Thriller set in West London and the Cotswolds
The #TFBookClub visits Santorini
25th March 2018
The setting for this bewitching novel, marrying romance with mythology and archaeology, is the Cyclades. A group of islands in the alluring Aegean Sea, off the southeastern mainland coast of Greece, they are home to some of the country’s most important archaeological ruins.
In her engaging #TalkingLocationWith article for TripFiction, author Hannah explains how her fictional island of Helios is based on Santorini, one of the most popular Cyclades destinations for tourists.
‘Much of the story in my latest novel, Aphrodite’s Tears, is set on a privately owned island called Helios. It’s a fictional island, an amalgamation of several of the Greek islands. But a real-life island also features prominently in the book, and it was to here that I travelled while writing to immerse myself in the culture, history and legends of the Greek islanders.’
‘The island of Santorini is about 120 miles off the Greek mainland, in the Aegean Sea, and it has a population of around 15,000 people. Like Helios, it’s a volcanic island; here the Minoan eruption occurred more than 3,000 years ago, one of most catastrophic eruptions in the Earth’s history, which decimated surrounding islands.’
If you have the opportunity to follow in Hannah’s footsteps – and her main character Oriel in Aphrodite’s Tears – we thought you might enjoy reading these articles on Santorini and other Cyclades islands, courtesy of our partner Silver Travel Advisor and their adventurous members.
‘Cliche time, but there’s one Greek holiday island that really deserves its place on any ‘must see’ list before you take the final trip no traveller ever returns from.’
‘No surprise to be told that it’s Santorini, which stakes a firm claim to being the inspiration for the mythical paradise of Atlantis and still manages to cast a spell on everyone lucky enough to go there.’
‘Continuing finds at ancient Akrotiri under the compacted ash and pumice – the rock that floats! – can claim to put Pompeii in the shade, with constantly-emerging evidence of a large and advanced, multi-storey city with a social structure to match, while us Brits were still polishing our axes in the Bronze Age.’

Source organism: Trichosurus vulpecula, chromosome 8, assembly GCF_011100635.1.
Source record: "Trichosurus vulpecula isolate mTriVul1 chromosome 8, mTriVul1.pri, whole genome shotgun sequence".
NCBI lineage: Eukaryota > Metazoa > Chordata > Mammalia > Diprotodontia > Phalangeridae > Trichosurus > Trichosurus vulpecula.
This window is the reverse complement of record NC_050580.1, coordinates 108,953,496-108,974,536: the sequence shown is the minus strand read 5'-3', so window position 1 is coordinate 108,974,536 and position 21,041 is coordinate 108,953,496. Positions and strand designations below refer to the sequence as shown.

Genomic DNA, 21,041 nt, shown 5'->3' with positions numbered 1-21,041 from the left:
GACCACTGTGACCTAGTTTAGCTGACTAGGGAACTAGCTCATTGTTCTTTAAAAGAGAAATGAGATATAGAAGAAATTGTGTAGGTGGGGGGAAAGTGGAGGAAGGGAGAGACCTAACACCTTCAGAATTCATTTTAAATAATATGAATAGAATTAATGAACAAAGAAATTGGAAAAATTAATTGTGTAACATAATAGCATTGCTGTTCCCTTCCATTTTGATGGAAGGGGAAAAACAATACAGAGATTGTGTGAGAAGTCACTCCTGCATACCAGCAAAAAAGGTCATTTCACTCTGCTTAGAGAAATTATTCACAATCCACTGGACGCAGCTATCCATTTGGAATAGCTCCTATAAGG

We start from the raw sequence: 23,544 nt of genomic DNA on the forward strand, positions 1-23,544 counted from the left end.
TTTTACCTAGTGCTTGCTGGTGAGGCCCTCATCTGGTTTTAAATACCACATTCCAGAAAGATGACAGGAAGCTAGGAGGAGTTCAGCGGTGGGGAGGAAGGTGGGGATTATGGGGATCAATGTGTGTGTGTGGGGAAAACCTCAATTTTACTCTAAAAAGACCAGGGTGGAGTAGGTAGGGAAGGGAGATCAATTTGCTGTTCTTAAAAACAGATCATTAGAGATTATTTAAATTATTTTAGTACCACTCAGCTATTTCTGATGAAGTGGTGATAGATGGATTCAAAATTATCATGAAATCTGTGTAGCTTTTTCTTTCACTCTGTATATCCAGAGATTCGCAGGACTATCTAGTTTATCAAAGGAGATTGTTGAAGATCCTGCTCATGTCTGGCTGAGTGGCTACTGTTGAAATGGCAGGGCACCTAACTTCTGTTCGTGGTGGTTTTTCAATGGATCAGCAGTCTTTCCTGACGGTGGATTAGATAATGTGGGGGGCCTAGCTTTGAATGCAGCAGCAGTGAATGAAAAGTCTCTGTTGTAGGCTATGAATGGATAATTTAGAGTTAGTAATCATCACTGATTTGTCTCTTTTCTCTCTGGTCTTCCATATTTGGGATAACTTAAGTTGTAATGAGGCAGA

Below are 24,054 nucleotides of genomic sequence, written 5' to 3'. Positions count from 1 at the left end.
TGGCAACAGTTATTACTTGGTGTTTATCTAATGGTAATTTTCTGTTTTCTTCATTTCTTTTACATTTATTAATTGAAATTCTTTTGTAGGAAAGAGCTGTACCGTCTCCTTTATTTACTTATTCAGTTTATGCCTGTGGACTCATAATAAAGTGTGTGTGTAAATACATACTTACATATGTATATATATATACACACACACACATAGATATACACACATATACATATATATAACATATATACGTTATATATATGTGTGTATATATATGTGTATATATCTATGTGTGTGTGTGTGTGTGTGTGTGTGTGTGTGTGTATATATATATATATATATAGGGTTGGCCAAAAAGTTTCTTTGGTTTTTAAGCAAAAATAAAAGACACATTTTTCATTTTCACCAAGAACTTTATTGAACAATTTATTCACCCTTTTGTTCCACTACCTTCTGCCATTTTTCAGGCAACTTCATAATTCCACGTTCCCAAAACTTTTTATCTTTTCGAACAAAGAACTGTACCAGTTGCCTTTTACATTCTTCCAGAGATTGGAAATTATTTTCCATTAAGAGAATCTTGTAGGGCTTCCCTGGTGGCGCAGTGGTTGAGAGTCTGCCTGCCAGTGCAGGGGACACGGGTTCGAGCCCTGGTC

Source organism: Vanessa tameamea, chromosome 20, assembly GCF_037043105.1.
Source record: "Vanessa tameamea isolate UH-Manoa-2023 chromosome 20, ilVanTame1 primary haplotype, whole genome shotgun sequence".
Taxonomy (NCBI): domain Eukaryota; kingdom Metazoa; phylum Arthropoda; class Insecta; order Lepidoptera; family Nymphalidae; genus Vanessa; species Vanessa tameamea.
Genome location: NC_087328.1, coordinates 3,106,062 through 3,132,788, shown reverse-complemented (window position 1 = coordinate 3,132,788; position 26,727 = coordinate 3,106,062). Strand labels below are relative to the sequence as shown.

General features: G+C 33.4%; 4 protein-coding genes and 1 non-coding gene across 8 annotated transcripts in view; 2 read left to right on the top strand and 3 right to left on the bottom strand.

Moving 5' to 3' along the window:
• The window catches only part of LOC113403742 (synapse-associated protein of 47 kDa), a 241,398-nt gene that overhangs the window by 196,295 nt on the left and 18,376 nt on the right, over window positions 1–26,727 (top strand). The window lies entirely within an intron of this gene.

‘The town of Fira itself is a jewel in the Aegean Sea, Perched high on the sheer cliff overlooking the beautiful caldera. Many people only spend half a day in Santorini stopping off on a cruise but really this is not enough time to savour the delights of the island.
If you love good food, breathtaking views, ancient ruins, quiet walks along the beach, magnificent sunsets this is the island. My abiding memory is of the white buildings, blue domed churches, and the magnificent volcanic islands set in the sparkling sea.’
The physical remains of the past create landscapes of memory that still resonate in our modern minds. Everyone has heard of the myth of Atlantis but how many people have actually visited the most likely site of the original city?
Many scholars agree that the Aegean island of Santorini is the very place. This volcanic island erupted around 3,500 years ago with devastating effects on the Bronze Age civilisation of the Aegean, and probably the entire eastern Mediterranean.
It is simply amazing to stand today on the rim of that volcanic crater and realise the scale of the event, and marvel at the antiquity of the island’s ancient city of Akrotiri, incredibly preserved in ash like a prehistoric Pompeii; then to sail across to the nearby island of Crete to explore Knossos and other Minoan sites, the land of King Minos and the Minotaur and Europe’s earliest civilisation.
Island hopping Cyclades by Saidy53
‘Sifnos in the Cyclades has many treasures. We stayed in the port of Kameres at a little hotel named Stavros, owned by a family and run by their son and his English wife Sarah. It was excellent the amazing view which you all have at Stavros hotel. The buses in Kameres were also very good. Kastro was our favourite place steeped in history, wonderful friendly people. We got lots of walking in round Apollonia another village nearby. I can recommend if you love Greece and enjoy travelling.’
But the last word definitely belongs to Hannah Fielding, luring #TFBookClub readers to Santorini like a mythical siren…
‘My visit to Santorini coincided with the annual Ifestia Festival, which is when the islanders commemorate the Minoan eruption with an explosive firework display. I watched from the terrace of a tavern, and then was delighted to find I had a front-row seat as the Greek waiting staff broke into an impromptu song and dance. I love the Greeks’ sheer joie de vivre, and nowhere is this more evident than in the traditional dances and songs that both the men and women perform. There is such passion and exuberance, it is impossible to watch and not yearn to join in!‘
‘My time on Santorini was full of warmth, sunshine and wonder, and it gave me so many ideas for my novel. As Moroccan traveller Ibn Battuta said, ‘Travelling – it leaves you speechless, then turns you into a storyteller.’
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And of course we can suggest further books set on these glorious islands, just access the TripFiction Database.